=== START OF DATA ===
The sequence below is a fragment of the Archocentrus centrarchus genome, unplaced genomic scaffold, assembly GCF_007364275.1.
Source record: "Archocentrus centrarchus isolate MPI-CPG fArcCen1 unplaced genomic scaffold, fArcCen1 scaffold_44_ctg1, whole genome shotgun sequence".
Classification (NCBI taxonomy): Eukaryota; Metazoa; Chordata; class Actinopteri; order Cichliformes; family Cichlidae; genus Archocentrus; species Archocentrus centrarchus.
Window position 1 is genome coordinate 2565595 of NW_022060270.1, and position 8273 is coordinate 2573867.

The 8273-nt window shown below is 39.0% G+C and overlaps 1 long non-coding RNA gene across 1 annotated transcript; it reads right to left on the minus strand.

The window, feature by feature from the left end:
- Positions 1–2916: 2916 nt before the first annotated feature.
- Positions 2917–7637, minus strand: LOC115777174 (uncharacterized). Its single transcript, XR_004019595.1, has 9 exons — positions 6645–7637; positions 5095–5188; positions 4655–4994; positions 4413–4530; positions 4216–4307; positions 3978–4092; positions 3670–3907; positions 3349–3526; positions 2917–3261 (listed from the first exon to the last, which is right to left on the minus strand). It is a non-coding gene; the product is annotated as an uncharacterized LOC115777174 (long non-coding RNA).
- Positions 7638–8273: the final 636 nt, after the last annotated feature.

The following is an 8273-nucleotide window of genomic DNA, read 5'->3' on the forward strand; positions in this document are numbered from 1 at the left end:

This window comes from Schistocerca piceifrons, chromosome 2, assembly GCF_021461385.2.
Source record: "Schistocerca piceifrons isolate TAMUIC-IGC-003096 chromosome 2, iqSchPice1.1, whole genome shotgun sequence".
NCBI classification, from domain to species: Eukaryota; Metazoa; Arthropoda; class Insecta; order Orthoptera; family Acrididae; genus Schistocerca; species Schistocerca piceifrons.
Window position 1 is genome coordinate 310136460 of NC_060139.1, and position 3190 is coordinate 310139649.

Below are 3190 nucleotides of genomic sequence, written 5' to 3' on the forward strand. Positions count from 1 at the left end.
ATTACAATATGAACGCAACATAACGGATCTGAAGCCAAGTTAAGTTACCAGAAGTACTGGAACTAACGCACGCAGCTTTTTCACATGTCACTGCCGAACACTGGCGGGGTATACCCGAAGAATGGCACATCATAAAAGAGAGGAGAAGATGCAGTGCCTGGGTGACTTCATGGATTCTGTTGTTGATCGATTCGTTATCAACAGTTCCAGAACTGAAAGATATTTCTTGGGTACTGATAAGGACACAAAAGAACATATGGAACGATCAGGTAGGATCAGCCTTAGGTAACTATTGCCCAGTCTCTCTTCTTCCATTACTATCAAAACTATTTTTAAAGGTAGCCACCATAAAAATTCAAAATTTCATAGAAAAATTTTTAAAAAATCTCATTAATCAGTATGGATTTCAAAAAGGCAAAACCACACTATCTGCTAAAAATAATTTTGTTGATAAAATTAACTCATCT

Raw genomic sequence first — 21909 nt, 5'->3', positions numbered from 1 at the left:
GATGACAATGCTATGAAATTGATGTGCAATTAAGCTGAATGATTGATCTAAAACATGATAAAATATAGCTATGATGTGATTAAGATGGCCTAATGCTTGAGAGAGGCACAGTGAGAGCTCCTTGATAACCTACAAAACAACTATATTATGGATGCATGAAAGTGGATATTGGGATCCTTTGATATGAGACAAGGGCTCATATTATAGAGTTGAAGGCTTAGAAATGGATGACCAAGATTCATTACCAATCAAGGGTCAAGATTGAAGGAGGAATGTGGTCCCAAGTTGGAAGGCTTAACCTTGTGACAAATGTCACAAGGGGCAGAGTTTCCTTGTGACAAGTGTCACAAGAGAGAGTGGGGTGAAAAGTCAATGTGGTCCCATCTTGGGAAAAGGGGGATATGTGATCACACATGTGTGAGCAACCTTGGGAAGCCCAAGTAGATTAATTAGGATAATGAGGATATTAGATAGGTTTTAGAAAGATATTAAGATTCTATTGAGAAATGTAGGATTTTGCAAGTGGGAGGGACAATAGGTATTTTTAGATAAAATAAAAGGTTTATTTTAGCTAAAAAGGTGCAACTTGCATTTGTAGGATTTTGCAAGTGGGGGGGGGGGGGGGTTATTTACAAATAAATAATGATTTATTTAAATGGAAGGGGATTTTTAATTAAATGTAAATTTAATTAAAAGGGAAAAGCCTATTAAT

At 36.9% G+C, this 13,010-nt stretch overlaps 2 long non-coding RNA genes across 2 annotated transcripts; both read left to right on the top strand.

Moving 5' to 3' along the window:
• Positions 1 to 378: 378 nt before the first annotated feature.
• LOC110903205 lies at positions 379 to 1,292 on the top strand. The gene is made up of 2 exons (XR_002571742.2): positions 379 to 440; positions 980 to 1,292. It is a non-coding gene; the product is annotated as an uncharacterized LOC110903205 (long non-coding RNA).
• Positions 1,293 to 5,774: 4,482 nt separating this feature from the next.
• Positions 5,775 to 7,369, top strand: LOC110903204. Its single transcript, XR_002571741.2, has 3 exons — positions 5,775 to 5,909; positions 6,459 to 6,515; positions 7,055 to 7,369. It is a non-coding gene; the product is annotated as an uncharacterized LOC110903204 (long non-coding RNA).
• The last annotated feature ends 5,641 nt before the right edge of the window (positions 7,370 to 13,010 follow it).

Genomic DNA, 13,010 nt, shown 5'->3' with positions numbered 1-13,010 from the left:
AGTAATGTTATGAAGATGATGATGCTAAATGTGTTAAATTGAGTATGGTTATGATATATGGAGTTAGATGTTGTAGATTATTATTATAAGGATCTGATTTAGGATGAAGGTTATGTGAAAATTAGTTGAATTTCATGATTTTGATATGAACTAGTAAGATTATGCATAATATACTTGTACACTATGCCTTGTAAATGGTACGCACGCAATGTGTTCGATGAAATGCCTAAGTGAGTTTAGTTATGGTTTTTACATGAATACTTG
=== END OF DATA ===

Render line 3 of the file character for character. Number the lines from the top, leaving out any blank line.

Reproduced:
Classification (NCBI taxonomy): Eukaryota; Metazoa; Chordata; class Actinopteri; order Cichliformes; family Cichlidae; genus Archocentrus; species Archocentrus centrarchus.